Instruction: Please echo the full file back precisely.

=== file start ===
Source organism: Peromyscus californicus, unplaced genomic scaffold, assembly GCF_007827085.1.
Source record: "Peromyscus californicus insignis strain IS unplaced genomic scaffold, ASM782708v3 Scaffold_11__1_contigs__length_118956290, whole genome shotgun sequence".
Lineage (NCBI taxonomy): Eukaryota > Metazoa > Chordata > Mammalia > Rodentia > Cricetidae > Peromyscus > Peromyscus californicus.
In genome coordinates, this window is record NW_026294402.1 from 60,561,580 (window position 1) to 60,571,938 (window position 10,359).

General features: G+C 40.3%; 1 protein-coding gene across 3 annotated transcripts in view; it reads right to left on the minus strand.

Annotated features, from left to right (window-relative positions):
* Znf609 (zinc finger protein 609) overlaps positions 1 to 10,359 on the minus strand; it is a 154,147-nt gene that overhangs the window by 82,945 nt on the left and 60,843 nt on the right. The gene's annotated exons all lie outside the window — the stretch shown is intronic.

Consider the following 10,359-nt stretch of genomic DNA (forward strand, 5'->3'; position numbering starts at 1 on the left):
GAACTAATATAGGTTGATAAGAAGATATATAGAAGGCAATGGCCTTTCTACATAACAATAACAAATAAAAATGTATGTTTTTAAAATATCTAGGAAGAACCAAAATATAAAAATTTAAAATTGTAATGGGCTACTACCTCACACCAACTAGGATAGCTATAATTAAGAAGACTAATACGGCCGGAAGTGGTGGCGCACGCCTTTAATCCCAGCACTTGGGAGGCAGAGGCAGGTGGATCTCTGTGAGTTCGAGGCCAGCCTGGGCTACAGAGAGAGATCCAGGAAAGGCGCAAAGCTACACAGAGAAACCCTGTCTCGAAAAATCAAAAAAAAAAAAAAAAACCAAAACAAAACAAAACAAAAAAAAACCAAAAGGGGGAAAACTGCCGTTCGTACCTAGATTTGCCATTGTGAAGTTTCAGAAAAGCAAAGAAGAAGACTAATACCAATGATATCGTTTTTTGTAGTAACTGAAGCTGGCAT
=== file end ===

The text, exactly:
Source organism: Peromyscus californicus, unplaced genomic scaffold, assembly GCF_007827085.1.
Source record: "Peromyscus californicus insignis strain IS unplaced genomic scaffold, ASM782708v3 Scaffold_11__1_contigs__length_118956290, whole genome shotgun sequence".
Lineage (NCBI taxonomy): Eukaryota > Metazoa > Chordata > Mammalia > Rodentia > Cricetidae > Peromyscus > Peromyscus californicus.
In genome coordinates, this window is record NW_026294402.1 from 60,561,580 (window position 1) to 60,571,938 (window position 10,359).

General features: G+C 40.3%; 1 protein-coding gene across 3 annotated transcripts in view; it reads right to left on the minus strand.

Annotated features, from left to right (window-relative positions):
* Znf609 (zinc finger protein 609) overlaps positions 1 to 10,359 on the minus strand; it is a 154,147-nt gene that overhangs the window by 82,945 nt on the left and 60,843 nt on the right. The gene's annotated exons all lie outside the window — the stretch shown is intronic.

Consider the following 10,359-nt stretch of genomic DNA (forward strand, 5'->3'; position numbering starts at 1 on the left):
GAACTAATATAGGTTGATAAGAAGATATATAGAAGGCAATGGCCTTTCTACATAACAATAACAAATAAAAATGTATGTTTTTAAAATATCTAGGAAGAACCAAAATATAAAAATTTAAAATTGTAATGGGCTACTACCTCACACCAACTAGGATAGCTATAATTAAGAAGACTAATACGGCCGGAAGTGGTGGCGCACGCCTTTAATCCCAGCACTTGGGAGGCAGAGGCAGGTGGATCTCTGTGAGTTCGAGGCCAGCCTGGGCTACAGAGAGAGATCCAGGAAAGGCGCAAAGCTACACAGAGAAACCCTGTCTCGAAAAATCAAAAAAAAAAAAAAAAACCAAAACAAAACAAAACAAAAAAAAACCAAAAGGGGGAAAACTGCCGTTCGTACCTAGATTTGCCATTGTGAAGTTTCAGAAAAGCAAAGAAGAAGACTAATACCAATGATATCGTTTTTTGTAGTAACTGAAGCTGGCAT